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Myth Busting Series Part VII

This week we take on busting the vocal myth of throat sprays and lozenges.

True or false?

Lozenges and throat sprays are good for your voice

The answer depends.

Vis a vis vocal health, the determining factor for most of these products is the ingredients. Most medical voice centers recommend avoiding lozenges and/or throat sprays that contain mint, menthol, or eucalyptus. These ingredients act on cold receptors in the throat (that’s the “cool blast” of sensation they give) and can ultimately be irritating (Johnson et al., 2018). Vocal athletes should also avoid anything numbing such as benzocaine (active ingredient in Cepacol and Chloraseptic). These just mask the sensation in your throat. Look for ingredients such as glycerin, slippery elm, or pectin. These are demulcents, which can be soothing (BMJ, 2003; Eccles & Mallefet, 2017)

Regarding throat sprays, Roy et al. (2003) found no significant vocal benefit to using throat sprays containing water, Mannitol and Entertainer's Secret Throat Relief (a glycerin-based product). They reported that even if the throat sprays lower phonation threshold pressure (a measure of how efficiently and easily the vocal folds are working), the benefit only lasted for about 20 minutes. 

While this study suggests there’s no clear benefit to these throat sprays, everyone is different! It’s important to consider the individual. If you feel using throat sprays is helpful and the product doesn’t contain any harmful ingredients, no harm done. Remember problematic ingredients include alcohol, mint, menthol, eucalyptus, or numbing agents such as phenol or benzocaine.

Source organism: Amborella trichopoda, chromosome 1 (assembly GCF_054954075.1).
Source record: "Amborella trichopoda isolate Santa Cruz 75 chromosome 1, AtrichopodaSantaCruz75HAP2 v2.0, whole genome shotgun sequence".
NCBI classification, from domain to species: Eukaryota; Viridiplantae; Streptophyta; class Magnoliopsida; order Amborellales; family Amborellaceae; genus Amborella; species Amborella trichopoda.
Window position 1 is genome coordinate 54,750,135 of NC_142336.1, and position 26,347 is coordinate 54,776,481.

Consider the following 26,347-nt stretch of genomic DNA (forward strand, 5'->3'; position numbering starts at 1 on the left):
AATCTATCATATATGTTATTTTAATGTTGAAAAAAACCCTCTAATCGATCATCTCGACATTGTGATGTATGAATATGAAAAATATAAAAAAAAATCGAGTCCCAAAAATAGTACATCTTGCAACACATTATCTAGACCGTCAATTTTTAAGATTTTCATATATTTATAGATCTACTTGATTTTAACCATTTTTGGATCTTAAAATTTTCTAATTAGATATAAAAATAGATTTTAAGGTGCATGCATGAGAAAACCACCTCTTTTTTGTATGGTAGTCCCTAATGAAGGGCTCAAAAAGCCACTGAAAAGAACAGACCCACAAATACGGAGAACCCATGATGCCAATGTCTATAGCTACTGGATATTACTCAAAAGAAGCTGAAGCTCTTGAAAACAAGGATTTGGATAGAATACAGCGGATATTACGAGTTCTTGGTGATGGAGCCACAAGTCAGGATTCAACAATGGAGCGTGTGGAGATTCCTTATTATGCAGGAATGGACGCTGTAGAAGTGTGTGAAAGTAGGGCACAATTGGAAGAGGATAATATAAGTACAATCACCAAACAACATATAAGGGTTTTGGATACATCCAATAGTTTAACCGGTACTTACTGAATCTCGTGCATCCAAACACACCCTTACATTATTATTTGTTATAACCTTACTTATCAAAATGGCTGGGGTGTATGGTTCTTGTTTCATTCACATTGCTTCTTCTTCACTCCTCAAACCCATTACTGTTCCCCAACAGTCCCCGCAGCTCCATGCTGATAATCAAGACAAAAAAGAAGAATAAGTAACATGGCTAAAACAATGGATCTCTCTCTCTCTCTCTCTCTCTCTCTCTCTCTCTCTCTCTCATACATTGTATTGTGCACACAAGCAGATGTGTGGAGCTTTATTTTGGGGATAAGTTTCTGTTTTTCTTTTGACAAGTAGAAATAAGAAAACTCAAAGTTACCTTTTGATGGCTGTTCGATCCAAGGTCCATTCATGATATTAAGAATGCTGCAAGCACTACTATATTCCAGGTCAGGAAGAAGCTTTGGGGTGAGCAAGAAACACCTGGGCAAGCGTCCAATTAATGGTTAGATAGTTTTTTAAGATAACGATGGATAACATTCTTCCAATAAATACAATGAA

The bigger question is why do people feel they need the lozenges or throat sprays? Are you having pain in your throat? Are you looking for relief from a sensation of dryness or mucus? These can be signs of an underlying voice problem and should be checked out by a voice team.  Which is exactly where we go from here.

Next Friday, we start a new series: A Vocal Athlete Needs a Vocal Health Team. We’ll talk about who you should look for in a vocal health team, what a voice evaluation is like, how voice problems are treated, and more!

Enjoy the weekend,
Your SonoVoice Team


Eccles, R., & Mallefet, P. (2017). Soothing Properties of Glycerol in Cough Syrups for Acute Cough Due to Common Cold. Pharmacy (Basel, Switzerland), 5(1), 4.

Herbal tea helps reduce the pain of acute pharyngitis. (2003). BMJ : British Medical Journal, 327(7417), 0. 

Johnson, D., Mead, R., Kennelty, K., & Hahn, D. (2018). Menthol Cough Drops: Cause for Concern?. Journal of the American Board of Family Medicine: JABFM, 31(2), 183–191.

Roy, N., Tanner, K., Gray, S. D., Blomgren, M., & Fisher, K. V. (2003). An evaluation of the effects of three laryngeal lubricants on phonation threshold pressure (PTP). Journal of Voice; 17(3), 331–342.

Next Week: A Vocal Athlete Needs a Vocal Health Team

You are a vocal athlete!

Athletes put superhuman demands on the human body. They practice to stay in shape, get better and prepare for the event. No athlete expects to perform at their best without working on their technique, practicing skills, and preparing for the game. 

The same goes for you as a vocal athlete. Practice will help you be prepared for your event: performance. Unfortunately, there’s no shortcut! If you want to be at your best as a singer, you’ll need to establish a regular vocal exercise and practice regimen.

In our weekly Vocal Fitness Friday email, SonoVoice's team of experts in science-based voice training  will be sharing information about how the voice works, tips on keeping your voice healthy, and ideas for vocal exercises for peak vocal fitness.